The Museum of International Folk Art (MOIFA) and the New Mexico Museum of Art (NMMoA) request a planning grant from the NEH Sustaining Cultural Heritage Collections program to assess environmental needs and outline a plan for energy-efficient upgrades within collections areas. The proposed project involves convening an interdisciplinary team in order to determine new energy-efficient lighting strategies for MOIFA, as well as climate control systems improvements for NMMoA. The goal of this project for MOIFA will be a lighting assessment of all collections areas, with a focus on the outdated and harmful exhibit case lighting within the Girard collection exhibit. NMMoA’s goal is to assess its lighting systems and to develop a plan to stabilize its environment while increasing the energy efficiency of its climate control systems. Severe relative humidity fluctuations within the original 1917 building adversely affect the building and the museum’s collections.
Review of Beyond Planet Earth: The Future of Space Exploration, exhibition at the American Museum of Natural History, New York, 19 November 2011-12 August 2012. In Museum and Society 10.1 (March 2012): 66-68.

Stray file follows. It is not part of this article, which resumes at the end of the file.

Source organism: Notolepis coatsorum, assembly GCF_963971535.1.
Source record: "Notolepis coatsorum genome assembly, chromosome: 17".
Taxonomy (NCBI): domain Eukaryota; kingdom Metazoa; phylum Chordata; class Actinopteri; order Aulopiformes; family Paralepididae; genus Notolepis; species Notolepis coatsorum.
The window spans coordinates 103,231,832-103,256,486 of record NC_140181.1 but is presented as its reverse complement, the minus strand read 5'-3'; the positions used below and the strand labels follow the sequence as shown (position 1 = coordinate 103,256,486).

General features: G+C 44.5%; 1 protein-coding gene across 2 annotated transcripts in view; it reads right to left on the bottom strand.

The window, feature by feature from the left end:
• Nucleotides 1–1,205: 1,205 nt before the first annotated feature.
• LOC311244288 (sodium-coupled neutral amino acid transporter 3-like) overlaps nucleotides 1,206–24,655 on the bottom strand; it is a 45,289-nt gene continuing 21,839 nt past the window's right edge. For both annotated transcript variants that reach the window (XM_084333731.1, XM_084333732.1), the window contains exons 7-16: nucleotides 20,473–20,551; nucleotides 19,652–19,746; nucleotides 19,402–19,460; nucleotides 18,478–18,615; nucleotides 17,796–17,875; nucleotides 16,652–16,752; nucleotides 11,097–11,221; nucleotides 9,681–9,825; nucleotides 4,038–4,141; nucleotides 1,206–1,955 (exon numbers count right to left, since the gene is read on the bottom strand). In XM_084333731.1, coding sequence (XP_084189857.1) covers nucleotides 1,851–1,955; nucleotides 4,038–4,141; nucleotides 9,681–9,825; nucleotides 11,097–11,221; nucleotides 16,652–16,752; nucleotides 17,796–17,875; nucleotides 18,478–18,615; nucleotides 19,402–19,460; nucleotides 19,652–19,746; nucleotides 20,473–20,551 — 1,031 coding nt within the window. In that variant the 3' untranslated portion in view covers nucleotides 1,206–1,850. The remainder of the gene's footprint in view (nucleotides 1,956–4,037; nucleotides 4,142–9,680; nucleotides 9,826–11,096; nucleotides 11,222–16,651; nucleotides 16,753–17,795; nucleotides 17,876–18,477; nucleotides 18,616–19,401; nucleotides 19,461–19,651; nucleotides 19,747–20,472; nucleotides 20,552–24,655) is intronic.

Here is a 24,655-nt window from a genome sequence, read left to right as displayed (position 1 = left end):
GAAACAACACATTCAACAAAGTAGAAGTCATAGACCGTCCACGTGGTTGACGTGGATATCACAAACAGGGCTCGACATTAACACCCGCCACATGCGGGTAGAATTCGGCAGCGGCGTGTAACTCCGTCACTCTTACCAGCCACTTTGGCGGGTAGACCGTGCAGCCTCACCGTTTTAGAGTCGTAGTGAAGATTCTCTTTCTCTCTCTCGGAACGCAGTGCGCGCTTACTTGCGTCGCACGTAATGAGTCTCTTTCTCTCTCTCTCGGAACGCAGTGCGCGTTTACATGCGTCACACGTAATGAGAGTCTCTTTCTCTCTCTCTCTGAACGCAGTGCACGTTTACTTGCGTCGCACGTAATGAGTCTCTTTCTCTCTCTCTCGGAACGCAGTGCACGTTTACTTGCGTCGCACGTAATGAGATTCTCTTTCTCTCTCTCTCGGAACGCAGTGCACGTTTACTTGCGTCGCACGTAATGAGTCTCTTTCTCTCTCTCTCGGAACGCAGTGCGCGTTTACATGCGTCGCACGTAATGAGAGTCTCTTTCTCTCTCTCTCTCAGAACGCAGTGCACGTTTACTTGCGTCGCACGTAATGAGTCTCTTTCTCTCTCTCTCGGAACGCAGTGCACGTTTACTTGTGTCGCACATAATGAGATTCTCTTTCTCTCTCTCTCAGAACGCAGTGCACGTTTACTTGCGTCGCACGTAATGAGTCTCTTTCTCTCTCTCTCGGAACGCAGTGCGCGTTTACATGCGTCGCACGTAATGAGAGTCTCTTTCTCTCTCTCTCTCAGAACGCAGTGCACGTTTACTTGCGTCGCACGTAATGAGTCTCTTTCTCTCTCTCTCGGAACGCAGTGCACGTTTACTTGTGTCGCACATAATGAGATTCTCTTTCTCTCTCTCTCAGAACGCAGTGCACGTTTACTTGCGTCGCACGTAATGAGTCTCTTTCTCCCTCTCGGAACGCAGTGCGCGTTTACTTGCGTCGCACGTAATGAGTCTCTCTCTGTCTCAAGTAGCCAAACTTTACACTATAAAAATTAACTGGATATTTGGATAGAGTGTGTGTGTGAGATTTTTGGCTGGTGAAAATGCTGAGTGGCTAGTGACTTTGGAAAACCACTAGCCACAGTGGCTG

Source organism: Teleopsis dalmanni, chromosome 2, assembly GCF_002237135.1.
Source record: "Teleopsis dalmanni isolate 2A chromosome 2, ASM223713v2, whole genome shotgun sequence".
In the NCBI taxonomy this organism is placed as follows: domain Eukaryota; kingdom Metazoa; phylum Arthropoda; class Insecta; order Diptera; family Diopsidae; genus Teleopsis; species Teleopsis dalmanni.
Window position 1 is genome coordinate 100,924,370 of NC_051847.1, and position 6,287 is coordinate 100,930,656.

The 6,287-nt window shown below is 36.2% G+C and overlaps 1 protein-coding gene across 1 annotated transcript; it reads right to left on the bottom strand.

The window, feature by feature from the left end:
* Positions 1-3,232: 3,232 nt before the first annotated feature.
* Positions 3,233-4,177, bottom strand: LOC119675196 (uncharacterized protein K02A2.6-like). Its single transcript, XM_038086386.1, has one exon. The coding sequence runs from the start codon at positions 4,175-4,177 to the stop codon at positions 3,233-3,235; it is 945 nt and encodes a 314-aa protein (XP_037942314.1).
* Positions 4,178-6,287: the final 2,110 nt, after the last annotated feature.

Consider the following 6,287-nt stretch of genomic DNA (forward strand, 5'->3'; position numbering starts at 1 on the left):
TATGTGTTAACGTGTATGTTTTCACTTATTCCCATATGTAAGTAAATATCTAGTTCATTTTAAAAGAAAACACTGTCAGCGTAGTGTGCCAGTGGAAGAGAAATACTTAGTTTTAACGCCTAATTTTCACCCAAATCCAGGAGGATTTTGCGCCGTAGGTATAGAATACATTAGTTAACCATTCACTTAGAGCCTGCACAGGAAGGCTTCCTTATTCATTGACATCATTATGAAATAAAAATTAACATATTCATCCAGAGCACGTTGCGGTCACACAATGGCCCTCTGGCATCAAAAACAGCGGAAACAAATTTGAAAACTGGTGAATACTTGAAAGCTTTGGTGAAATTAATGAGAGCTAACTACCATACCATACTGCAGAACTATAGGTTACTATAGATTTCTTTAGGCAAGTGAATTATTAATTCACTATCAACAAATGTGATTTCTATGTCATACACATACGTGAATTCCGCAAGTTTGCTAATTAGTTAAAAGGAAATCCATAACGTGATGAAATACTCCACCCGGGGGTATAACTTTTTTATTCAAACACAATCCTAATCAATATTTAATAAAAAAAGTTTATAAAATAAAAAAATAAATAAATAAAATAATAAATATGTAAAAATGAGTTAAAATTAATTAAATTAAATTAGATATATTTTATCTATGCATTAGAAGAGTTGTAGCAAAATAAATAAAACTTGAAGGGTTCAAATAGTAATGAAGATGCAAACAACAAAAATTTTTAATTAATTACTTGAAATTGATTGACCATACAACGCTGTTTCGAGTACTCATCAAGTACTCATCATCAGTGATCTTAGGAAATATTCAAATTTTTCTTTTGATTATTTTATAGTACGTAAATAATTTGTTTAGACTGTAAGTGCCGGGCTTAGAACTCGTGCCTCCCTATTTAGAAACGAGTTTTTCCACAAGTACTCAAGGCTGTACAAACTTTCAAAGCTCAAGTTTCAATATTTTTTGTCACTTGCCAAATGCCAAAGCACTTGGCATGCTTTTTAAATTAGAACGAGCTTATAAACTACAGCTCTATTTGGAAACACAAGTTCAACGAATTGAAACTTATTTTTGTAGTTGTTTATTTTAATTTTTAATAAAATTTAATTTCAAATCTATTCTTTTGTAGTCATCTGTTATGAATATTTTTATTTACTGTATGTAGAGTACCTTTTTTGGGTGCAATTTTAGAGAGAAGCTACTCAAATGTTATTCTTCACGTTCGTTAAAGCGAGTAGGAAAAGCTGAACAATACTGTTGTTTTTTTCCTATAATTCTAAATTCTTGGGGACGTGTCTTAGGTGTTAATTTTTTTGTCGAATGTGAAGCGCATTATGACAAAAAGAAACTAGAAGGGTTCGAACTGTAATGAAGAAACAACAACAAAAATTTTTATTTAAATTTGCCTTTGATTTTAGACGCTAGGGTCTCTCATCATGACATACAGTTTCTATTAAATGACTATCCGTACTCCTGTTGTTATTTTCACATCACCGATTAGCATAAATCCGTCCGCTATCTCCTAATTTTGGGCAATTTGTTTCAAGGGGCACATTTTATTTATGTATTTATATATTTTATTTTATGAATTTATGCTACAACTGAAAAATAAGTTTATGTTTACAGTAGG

The presentation examines a recent research intervention in the Permanent Collection Gallery of the Aga Khan Museum in Toronto, Canada that used digital data mining to assess how visitors in a museum of Islamic arts were making sense of their encounters with the patterned works of art – both physical and digital – in the galleries. Data was collected by the researcher through visitor interviews and analysed in NVivo, a qualitative data analysis software. The interview data was compared to material compiled as a literature review of scholarly writing, also imported into NVivo, on the same topic of museum-going subject / patterned museum object intersections. Text data mining and data mapping and visualization methods built up a picture of the striking contrast between scholarly views of visitors’ experiences of patterned art and the actual experiences of visitors themselves when confronted with the art in the galleries. In essence, the salient difference between scholars’ and visitors’ views of patterned art comes down to their approach to the meanings held in the visual patterns themselves: generally meaningless beyond aesthetic functions to scholars yet full of meaning to visitors. By using NVivo to search for consistencies in the interview texts, I discovered that the visual patterns in the art tell stories, and this makes them deeply meaningful to their viewers. My research demonstrates how data visualization methods can be used effectively to uncover and analyze the microcosm of human culture and society that is a museum gallery.